Detroit Man Sentenced To 30 Years In Fentanyl-Laced Heroin Deaths
FEB 22 -- James Edgar Coleman, 36, of Detroit, was sentenced today to 30 years in prison as a result of his guilty plea to a superseding information charging him with two counts of delivering a controlled substance resulting in death, United States Attorney Stephen J. Murphy announced today.
Murphy was joined in the announcement by Robert Corso , Special Agent in Charge of the DEA, Detroit, as well as Oakland County Sheriff Michael J. Bouchard. Coleman received the sentence from United States District Judge Lawrence P. Zatkoff, in U.S. District Court in Port Huron, Michigan. The judge sentenced Coleman to the maximum statutory penalty.
At the time of his plea, Coleman admitted to the Court that he had sold heroin mixed with fentanyl from a home on Keating St. in the City of Detroit. Coleman stated that the controlled substance that he sold had been acquired by two individuals, who ingested the drug and died as a result. Coleman’s guilty plea was the first to specifically address the spate of deaths from overdoses of heroin laced with fentanyl, which occurred earlier this year in Detroit and other urban areas throughout the United States.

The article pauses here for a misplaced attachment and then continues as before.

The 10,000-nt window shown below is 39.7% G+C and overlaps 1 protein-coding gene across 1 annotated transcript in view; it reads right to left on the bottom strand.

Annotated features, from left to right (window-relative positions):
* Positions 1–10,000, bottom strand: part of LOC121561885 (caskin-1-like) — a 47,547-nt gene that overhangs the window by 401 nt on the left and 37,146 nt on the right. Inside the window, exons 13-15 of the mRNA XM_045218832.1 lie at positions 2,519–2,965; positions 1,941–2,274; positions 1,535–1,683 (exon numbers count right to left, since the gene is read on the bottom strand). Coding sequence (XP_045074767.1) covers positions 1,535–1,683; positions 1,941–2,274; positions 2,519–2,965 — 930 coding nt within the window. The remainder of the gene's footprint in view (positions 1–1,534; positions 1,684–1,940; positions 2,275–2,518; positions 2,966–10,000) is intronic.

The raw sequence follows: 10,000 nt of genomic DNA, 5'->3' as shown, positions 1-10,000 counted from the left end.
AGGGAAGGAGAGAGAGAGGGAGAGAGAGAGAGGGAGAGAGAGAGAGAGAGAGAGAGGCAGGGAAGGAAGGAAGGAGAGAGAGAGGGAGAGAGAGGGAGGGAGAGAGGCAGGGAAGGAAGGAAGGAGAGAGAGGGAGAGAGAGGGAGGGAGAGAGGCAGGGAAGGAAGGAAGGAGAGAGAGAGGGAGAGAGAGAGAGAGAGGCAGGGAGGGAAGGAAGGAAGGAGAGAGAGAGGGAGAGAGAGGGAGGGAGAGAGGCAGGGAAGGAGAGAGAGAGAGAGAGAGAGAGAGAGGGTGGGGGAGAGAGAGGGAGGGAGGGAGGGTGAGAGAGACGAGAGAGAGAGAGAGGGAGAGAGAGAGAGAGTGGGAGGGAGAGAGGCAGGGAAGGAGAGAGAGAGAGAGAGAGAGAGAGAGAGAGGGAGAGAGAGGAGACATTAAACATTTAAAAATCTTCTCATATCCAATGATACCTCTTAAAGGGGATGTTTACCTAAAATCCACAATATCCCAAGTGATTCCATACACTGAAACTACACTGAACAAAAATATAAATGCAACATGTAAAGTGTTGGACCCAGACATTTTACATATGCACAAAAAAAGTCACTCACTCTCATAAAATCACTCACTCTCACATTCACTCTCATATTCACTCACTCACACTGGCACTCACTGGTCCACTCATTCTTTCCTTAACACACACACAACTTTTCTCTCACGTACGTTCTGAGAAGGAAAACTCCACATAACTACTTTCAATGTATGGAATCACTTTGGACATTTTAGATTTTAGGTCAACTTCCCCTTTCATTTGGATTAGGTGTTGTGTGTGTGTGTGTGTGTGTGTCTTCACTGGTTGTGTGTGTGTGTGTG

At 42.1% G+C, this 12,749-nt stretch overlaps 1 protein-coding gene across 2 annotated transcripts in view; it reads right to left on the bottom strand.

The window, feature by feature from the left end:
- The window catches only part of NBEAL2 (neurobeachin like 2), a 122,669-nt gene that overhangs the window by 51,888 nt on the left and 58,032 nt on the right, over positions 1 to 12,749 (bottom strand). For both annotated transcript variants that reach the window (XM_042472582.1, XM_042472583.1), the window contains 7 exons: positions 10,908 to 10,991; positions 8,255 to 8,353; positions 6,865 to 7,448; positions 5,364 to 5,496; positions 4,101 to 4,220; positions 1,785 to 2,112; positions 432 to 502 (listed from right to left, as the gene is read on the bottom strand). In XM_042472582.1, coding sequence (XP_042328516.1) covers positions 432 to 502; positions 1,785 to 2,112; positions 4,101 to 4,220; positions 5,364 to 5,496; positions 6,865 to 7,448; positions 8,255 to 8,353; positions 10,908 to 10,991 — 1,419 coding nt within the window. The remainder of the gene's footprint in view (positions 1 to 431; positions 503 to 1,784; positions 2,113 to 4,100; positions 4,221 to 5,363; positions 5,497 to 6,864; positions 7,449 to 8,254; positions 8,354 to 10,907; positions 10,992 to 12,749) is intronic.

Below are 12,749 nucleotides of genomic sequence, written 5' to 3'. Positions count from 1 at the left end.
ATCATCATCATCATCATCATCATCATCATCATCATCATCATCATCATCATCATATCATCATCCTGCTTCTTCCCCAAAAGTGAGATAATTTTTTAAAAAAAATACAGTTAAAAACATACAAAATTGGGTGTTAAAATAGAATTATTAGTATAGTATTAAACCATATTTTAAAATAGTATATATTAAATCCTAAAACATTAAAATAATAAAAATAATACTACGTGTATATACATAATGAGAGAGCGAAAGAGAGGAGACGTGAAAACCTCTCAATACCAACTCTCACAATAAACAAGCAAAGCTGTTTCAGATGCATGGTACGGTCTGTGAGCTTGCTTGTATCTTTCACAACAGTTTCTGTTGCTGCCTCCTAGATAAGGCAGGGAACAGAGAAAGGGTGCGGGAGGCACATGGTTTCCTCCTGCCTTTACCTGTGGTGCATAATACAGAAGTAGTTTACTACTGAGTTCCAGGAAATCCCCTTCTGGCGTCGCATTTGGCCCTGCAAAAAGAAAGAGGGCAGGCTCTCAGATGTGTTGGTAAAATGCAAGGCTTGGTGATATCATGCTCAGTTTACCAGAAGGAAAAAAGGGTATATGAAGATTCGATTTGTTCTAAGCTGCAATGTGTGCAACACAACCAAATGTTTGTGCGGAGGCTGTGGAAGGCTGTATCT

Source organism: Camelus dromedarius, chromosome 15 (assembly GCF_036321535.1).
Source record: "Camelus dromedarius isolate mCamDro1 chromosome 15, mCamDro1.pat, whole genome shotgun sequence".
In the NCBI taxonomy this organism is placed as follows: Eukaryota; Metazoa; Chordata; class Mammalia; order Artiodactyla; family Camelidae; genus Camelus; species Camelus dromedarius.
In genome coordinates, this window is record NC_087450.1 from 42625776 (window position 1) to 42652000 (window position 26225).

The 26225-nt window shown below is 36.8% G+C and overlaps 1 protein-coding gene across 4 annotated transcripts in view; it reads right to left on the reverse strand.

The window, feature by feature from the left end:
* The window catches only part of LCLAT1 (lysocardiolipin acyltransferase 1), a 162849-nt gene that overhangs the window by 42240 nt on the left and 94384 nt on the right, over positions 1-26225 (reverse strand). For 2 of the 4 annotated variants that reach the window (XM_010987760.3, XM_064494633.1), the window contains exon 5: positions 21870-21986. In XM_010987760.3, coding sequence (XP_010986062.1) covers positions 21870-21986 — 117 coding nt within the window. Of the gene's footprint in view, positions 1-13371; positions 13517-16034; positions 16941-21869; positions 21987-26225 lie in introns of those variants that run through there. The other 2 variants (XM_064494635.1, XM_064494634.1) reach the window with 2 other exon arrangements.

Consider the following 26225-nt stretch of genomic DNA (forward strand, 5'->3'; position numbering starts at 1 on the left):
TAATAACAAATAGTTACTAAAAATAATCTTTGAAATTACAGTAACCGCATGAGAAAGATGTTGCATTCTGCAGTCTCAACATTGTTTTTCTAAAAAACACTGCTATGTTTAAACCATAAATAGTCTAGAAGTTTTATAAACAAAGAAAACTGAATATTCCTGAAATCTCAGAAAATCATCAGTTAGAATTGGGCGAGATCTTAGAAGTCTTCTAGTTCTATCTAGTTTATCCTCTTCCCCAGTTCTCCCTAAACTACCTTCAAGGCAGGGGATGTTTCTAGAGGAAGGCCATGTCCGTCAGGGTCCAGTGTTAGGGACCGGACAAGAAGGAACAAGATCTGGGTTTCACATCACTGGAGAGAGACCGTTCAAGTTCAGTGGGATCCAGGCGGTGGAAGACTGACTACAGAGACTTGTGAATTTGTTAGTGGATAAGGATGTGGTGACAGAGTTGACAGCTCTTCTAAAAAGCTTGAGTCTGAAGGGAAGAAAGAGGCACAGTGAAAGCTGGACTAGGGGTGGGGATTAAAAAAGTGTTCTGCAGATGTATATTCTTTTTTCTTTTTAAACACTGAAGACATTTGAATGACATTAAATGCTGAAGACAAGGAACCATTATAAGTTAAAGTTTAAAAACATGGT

United States Attorney Stephen J. Murphy said, "All illegal drugs are dangerous. In this case the danger was so great it caused the immediate deaths of two people in our community. This significant sentence is the result of a robust federal response to the rash of overdose deaths caused by fentanyl-laced heroin, and would not have been successful without the excellent investigative work by the DEA and the Oakland County Narcotics Enforcement Team."
SAC Corso said, “This investigation exemplifies the outstanding results that can be achieved by local, state, and federal law enforcement agencies working together and combining their respective resources. Today’s sentencing reflects a “substantial sentence for a substantial violator”. This sentence should serve as a message to drug vendors throughout the metro Detroit area– deal at your own peril. If we can establish that your drugs caused someone’s death, you will pay a severe and certain penalty for that activity.”
The investigation of this case has been conducted by the Drug Enforcement Administration, the Oakland County Narcotics Enforcement Team, and by Assistant U.S. Attorney Kathryn McCarthy.